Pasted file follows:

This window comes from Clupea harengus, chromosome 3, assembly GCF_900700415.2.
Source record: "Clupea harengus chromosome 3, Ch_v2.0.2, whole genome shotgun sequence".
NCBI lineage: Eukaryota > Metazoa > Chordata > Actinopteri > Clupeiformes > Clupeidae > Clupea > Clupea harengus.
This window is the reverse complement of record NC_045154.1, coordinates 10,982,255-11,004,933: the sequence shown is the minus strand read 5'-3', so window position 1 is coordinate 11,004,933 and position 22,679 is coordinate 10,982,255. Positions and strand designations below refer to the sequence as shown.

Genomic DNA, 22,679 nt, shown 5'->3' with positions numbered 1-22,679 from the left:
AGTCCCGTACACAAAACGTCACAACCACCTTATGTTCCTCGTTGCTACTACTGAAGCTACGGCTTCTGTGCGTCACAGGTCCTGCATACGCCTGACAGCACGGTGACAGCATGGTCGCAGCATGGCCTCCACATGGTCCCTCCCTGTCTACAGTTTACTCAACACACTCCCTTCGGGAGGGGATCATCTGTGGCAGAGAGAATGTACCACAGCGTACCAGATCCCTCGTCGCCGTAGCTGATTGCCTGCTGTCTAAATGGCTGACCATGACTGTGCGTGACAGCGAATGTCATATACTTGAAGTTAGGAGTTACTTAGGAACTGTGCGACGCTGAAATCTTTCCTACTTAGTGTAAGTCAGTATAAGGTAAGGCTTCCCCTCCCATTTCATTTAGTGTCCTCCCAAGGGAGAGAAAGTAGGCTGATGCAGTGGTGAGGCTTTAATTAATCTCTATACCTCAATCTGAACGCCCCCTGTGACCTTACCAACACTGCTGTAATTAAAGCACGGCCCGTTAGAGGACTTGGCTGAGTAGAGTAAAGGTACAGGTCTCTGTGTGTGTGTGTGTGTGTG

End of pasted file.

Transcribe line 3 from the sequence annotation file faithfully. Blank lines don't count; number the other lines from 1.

NCBI lineage: Eukaryota > Metazoa > Chordata > Actinopteri > Clupeiformes > Clupeidae > Clupea > Clupea harengus.